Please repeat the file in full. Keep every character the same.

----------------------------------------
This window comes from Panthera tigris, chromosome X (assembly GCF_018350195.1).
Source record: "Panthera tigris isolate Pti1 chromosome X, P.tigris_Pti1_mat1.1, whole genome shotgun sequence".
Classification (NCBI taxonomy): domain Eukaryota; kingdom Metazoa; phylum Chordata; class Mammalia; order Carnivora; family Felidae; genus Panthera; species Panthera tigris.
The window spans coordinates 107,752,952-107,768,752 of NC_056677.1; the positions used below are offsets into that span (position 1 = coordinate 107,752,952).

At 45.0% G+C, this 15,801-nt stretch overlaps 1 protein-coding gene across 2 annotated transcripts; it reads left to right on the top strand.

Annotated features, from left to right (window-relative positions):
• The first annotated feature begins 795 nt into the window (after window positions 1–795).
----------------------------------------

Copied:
This window comes from Panthera tigris, chromosome X (assembly GCF_018350195.1).
Source record: "Panthera tigris isolate Pti1 chromosome X, P.tigris_Pti1_mat1.1, whole genome shotgun sequence".
Classification (NCBI taxonomy): domain Eukaryota; kingdom Metazoa; phylum Chordata; class Mammalia; order Carnivora; family Felidae; genus Panthera; species Panthera tigris.
The window spans coordinates 107,752,952-107,768,752 of NC_056677.1; the positions used below are offsets into that span (position 1 = coordinate 107,752,952).

At 45.0% G+C, this 15,801-nt stretch overlaps 1 protein-coding gene across 2 annotated transcripts; it reads left to right on the top strand.

Annotated features, from left to right (window-relative positions):
• The first annotated feature begins 795 nt into the window (after window positions 1–795).